Angio-Seal

Angio-Seal - All An Angio-Seal is a device used to close the puncture in your femoral artery. Most commonly, the application of weight by hand or a clamping device is used to stop the bleeding, but this method is slow and can be uncomfortable. The Angio-Seal procedure takes a fraction of the time, and bleeding stops much more rapidly with little or no compression. A small anchor is placed into the artery and used to seal the puncture. The anchor is drawn together with a collagen sponge by a suture, and the suture is then cut at the skin level. The Angio-Seal completely absorbs into your body within 90 days. Before leaving the hospital, be sure to discuss care of the catheterization site and safe activity levels with your doctor or nurse. You will also be given a Patient Information Card to carry with you for the next 90 days.

Introduction

Why an Angio-Seal® device to close the puncture in my femoral artery?

Your doctor has chosen a device called the Angio-Seal to close the puncture in your femoral artery.

Most commonly, the application of weight by hand or a clamping device is used to stop the bleeding. This method is slow and can be uncomfortable. It also requires at least 15 minutes of compression followed by 4 to 8 hours of lying flat in bed without moving the affected leg.

However, patients report that the Angio-Seal procedure itself takes a fraction of the time and the bleeding stops much more rapidly with little or no manual compression.


How Does The Angio-Seal Device Work?

The Angio-Seal device is made of three absorbable components:
  1. A small anchor


  1. A collagen sponge, and


  1. A suture


The anchor is placed into the artery through a small delivery system where it is pulled against the inside wall of the artery to seal the puncture.

The Angio-Seal device anchor and collagen sponge are drawn together with the suture. A small plastic tube and metal tension spring are used to maintain consistent pressure, closing the hole and securing the seal.

The small plastic tube is used to maintain consistent pressure on the collagen sponge and is then removed 20 minutes later.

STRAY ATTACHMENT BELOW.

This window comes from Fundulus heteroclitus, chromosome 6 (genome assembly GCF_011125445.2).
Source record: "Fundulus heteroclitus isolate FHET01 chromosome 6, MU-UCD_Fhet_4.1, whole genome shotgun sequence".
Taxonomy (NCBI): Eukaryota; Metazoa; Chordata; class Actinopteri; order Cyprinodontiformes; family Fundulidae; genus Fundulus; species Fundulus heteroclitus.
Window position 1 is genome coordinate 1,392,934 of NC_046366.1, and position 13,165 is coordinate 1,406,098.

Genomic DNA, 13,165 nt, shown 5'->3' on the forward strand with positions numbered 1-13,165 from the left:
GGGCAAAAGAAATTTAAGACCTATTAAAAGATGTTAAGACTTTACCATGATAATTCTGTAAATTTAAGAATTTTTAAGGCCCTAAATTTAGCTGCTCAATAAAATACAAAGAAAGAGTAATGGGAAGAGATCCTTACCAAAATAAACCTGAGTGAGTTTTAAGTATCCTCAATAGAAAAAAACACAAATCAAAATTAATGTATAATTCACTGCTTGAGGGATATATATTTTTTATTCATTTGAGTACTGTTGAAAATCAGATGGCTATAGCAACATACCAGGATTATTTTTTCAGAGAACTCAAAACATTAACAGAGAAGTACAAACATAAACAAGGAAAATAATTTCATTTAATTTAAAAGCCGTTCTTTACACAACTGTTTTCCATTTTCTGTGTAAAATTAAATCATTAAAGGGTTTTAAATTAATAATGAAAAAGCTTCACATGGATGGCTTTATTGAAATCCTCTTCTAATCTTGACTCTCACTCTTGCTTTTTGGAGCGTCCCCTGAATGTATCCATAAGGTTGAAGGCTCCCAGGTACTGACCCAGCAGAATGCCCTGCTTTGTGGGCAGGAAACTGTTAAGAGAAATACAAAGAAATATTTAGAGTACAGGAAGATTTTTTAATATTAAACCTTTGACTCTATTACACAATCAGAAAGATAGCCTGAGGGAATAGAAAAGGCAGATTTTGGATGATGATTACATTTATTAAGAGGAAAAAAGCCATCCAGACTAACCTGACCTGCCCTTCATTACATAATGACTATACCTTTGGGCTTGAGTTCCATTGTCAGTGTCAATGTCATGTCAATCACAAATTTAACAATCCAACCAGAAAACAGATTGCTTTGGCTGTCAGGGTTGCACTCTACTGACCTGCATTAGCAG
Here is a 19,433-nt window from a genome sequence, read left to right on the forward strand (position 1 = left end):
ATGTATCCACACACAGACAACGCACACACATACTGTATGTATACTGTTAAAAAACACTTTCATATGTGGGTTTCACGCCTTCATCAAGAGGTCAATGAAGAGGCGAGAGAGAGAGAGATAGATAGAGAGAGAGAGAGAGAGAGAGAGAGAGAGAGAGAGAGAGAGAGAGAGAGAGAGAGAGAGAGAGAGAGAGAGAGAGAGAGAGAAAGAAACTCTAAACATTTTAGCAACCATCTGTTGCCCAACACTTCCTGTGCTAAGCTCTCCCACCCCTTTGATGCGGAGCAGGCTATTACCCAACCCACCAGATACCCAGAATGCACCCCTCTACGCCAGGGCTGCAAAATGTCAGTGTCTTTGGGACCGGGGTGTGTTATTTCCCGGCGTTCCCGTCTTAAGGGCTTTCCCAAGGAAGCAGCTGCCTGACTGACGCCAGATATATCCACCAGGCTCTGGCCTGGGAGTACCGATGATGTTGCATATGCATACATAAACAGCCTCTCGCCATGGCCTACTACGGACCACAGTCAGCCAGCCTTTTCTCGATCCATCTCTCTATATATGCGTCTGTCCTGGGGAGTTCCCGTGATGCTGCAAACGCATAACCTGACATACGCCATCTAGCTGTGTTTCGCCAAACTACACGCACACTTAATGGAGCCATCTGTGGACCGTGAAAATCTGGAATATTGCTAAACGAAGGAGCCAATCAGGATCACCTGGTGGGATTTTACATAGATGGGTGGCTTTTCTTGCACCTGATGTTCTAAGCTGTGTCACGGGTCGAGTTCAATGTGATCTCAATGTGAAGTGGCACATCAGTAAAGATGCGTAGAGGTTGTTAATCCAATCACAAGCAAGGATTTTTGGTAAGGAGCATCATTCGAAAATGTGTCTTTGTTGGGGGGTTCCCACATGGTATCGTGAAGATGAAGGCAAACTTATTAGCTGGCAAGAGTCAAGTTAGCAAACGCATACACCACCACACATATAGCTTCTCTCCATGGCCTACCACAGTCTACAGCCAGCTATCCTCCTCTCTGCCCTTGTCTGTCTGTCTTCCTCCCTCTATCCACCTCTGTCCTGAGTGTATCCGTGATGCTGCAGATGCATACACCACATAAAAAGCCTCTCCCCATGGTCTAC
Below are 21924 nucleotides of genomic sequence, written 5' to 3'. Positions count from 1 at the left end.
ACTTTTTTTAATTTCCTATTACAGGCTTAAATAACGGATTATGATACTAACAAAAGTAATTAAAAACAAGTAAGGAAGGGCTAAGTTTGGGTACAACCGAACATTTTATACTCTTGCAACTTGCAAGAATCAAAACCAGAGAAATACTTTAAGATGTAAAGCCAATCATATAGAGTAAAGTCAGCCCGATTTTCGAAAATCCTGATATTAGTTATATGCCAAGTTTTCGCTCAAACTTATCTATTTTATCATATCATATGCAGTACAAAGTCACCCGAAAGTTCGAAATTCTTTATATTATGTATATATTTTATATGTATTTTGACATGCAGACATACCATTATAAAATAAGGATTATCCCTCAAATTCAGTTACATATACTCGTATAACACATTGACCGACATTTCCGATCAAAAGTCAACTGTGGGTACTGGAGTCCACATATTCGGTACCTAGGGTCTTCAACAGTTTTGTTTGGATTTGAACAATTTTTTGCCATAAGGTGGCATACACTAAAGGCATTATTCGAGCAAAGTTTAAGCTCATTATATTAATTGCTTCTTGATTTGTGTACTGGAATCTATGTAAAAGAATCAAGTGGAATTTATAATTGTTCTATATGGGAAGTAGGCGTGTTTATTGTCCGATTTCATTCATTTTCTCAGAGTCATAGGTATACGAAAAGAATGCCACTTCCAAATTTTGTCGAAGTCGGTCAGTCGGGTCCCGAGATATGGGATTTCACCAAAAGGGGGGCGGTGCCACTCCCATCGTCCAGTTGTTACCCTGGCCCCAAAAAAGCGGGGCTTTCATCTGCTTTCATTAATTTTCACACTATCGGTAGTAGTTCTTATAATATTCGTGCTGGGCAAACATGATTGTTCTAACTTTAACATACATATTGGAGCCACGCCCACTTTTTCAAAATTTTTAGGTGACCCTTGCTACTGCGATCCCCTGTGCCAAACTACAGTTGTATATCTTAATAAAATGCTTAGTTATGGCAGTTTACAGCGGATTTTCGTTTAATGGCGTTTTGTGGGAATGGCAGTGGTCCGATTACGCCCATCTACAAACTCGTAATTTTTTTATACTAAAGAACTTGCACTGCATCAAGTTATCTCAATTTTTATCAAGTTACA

The absorbable suture is subsequently cut at the skin level. The suture, still attached to the anchor and collagen sponge, retracts below the skin surface and permits the healing process to begin.

A sterile dressing is then applied to the site.

Within 60 to 90 days the anchor, collagen sponge and suture will naturally be absorbed by your body.


What Should I Discuss With My Doctor Or Nurse Before Leaving The Hospital?

Before you leave the hospital, discuss with your doctor the appropriate care of your catheterization site and the level of activity you can participate in post-discharge.

Additionally, notify your physician or nurse if you have any of the following conditions
  • Allergy to absorbable suture, beef products and/or collagen products.


  • Uncontrollable high blood pressure.


  • Circulation problems or previous vascular surgery in leg arteries.


  • Pregnancy or lactation.


  • Autoimmune disease.



What Can I Expect When I Go Home And When Should I Call My Doctor?

This device has been proven safe and effective in clinical trials.

Some bruising or discomfort, however, is common during the healing process after intravascular procedures.

Your doctor will give you a Patient Information Card. Carry this card with you in your wallet for the next 90 days.

If you experience persistent tenderness in the groin area, bleeding, swelling, wound drainage, numbness or tingling in the leg, fever, redness, warmth, or bruising at the puncture site, or any other unusual observation, please contact your doctor or nurse immediately at the number listed on your Patient Information Card.


What Happens If I Need Another Procedure Using The Same Femoral Artery Within The Next 90 Days?

The Angio-Seal Device is completely absorbed in 90 days.

If you have another procedure within 90 days of the first, inform your doctor you received an Angio-Seal Device and provide the doctor with your Patient Information Card. This information will help your doctor determine subsequent treatment.


Summary

Your doctor has chosen a device called Angio-Seal to close the puncture in your femoral artery.

By using the Angio-Seal device, the bleeding from your puncture site stops much more rapidly than with manual compression.

The Angio-Seal Device will be naturally absorbed by your body.


 

Last modified: August 22, 2011